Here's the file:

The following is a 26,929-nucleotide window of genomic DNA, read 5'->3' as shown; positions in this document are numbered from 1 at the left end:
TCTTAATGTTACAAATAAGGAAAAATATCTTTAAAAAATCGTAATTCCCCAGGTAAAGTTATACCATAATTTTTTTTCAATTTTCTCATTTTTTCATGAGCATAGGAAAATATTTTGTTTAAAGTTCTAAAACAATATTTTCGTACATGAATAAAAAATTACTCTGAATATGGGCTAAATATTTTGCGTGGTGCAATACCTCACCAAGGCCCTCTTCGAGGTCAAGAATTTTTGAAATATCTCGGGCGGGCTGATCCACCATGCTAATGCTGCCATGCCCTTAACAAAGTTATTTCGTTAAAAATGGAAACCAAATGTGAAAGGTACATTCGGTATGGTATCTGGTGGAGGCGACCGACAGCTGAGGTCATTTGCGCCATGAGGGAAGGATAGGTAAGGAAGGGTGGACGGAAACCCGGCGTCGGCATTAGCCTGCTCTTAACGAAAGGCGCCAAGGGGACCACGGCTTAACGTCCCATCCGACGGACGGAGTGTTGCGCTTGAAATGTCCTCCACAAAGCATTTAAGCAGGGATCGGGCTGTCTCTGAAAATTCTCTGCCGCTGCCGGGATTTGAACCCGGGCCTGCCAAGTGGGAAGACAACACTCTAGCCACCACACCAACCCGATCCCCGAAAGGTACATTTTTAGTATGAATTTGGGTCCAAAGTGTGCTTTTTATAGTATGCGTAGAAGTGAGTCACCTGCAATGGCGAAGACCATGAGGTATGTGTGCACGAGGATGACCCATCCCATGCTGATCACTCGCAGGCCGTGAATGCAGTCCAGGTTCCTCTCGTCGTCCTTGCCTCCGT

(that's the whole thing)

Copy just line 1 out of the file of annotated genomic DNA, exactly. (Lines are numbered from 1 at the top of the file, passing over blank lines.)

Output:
The following is a 26,929-nucleotide window of genomic DNA, read 5'->3' as shown; positions in this document are numbered from 1 at the left end: